Whoops! NRK sorry about Nobel error

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Norway’s state broadcaster NRK was apologizing Friday morning for erroneously sending out a report on an early morning newscast that the architects of the Iran nuclear agreement had won the Nobel Peace Prize. The actual prize announcement wasn’t to be made until 11am.

NRK has been both envied and criticized in the past for allegedly getting tipped about the winner of the Peace Prize, which draws international media attention every year. The Norwegian Nobel Committee has taken major steps to change its practices and ensure secrecy and security of their winning choice in recent years.

In this case, NRK insisted that it had no tips or advance information that Ernest Moniz and Ali Akbar Salehi, who had been on many lists over likely winners, would win the prize for their work on the Iran nuclear deal. Moniz and Salehi have been cited for their efforts to make sure the important agreement that resulted in Iran cutting back on its nuclear program was based on an objective and factual foundation.

“We have no assumptions as to who wins the Nobel Peace Prize,” claimed NRK editor Stein Bjøntegård on the state broadcaster’s own website. He blamed the premature report on “a technical error” that sent it out in text form while NRK’s own reporter who has specialized on the Nobel Peace Prize in recent years was speaking live on air about this year’s various candidates.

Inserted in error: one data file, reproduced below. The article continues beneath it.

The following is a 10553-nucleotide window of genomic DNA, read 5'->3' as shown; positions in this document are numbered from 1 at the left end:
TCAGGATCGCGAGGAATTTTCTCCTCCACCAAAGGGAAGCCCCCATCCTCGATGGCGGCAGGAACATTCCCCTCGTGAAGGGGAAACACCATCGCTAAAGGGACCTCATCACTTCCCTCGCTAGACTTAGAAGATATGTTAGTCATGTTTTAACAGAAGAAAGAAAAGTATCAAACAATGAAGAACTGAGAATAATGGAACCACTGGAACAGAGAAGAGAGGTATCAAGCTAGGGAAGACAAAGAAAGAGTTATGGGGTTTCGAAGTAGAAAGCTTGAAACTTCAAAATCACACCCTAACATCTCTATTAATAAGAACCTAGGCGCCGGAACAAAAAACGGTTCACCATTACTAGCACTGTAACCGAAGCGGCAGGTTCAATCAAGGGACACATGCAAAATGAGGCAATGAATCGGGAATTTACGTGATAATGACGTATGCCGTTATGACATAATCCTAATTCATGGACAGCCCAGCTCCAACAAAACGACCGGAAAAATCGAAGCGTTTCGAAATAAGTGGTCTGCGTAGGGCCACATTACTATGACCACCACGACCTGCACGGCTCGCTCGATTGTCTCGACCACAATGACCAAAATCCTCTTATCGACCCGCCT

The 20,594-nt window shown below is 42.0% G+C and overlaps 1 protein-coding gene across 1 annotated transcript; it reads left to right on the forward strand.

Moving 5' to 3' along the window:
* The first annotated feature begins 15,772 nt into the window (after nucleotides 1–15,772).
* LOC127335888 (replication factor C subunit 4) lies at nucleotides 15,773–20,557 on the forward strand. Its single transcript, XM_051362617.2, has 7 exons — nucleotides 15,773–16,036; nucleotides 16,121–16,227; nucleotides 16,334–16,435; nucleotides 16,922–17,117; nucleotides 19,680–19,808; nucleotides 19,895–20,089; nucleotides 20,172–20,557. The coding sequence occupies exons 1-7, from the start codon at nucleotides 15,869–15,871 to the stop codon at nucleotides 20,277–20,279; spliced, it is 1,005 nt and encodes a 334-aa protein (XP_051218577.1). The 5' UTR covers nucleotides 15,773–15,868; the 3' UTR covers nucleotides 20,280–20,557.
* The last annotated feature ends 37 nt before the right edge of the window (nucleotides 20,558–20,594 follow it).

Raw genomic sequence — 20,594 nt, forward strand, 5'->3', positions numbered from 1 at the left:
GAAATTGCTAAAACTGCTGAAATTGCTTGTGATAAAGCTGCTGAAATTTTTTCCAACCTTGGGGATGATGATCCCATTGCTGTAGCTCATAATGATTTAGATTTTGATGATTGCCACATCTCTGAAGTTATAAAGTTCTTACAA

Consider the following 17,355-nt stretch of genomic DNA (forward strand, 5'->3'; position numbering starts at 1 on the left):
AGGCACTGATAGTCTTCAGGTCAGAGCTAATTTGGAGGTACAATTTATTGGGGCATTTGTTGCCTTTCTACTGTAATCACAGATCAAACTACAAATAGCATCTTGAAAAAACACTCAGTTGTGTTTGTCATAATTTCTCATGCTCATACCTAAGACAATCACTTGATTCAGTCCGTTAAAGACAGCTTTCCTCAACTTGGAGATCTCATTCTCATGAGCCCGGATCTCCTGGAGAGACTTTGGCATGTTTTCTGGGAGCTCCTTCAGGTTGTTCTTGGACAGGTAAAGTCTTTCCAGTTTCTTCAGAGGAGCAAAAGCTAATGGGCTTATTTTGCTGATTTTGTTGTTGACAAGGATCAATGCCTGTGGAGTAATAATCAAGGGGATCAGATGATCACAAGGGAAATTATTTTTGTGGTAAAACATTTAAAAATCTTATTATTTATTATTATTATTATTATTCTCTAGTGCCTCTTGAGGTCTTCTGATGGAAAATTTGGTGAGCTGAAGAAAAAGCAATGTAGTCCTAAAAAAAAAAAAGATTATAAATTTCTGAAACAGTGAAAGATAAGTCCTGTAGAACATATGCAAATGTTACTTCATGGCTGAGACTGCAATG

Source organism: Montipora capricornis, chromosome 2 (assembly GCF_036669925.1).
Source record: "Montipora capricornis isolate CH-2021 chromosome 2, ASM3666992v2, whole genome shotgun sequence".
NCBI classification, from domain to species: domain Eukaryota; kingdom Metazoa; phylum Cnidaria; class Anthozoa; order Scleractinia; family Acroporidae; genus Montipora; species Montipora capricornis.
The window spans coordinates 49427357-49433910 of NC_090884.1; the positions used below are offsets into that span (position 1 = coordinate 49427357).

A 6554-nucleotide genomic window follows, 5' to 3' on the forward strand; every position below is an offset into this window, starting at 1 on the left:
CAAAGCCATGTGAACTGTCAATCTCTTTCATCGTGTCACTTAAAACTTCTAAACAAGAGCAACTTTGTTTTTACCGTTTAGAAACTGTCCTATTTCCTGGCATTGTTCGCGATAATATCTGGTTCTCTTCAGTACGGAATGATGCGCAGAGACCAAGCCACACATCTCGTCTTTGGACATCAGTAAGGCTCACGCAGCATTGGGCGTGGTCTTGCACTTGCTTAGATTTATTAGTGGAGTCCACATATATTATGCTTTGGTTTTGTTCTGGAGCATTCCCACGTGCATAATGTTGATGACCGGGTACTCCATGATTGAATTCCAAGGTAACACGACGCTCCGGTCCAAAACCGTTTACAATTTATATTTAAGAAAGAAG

“We prepare for the announcement (always made at 11am on one of the first Fridays in October) by writing up several announcements of the many possible winners,” Bjøntegård said. “By mistake one of them was broadcast for a few seconds. We’re sorry about that.”

Speculation has swirled as usual in recent days over who will win the Nobel Peace Prize this year. The Norwegian Nobel Committee, which is appointed to reflect the political make-up of the Norwegian Parliament under the terms of benefactor Alfred Nobel’s will, had a record number of 376 nominations from which to choose this year. The prize is traditionally awarded on December 10, the anniversary of Alfred Nobel’s death.

newsinenglish.no/Nina Berglund

  • Roy Everson

    This is the type of error usually associated with private or corporate media locked in dog-eat-dog ratings wars for “shares” and the rewards of higher ad rates. Fortunately for NRK they have no real need to apologize, since there is no risk that stockholders will react or that advertisers will bail. If their revenue falls short the involuntary deep pockets of license holders (i.e. suspected TV owners) are guaranteed to be their salvation.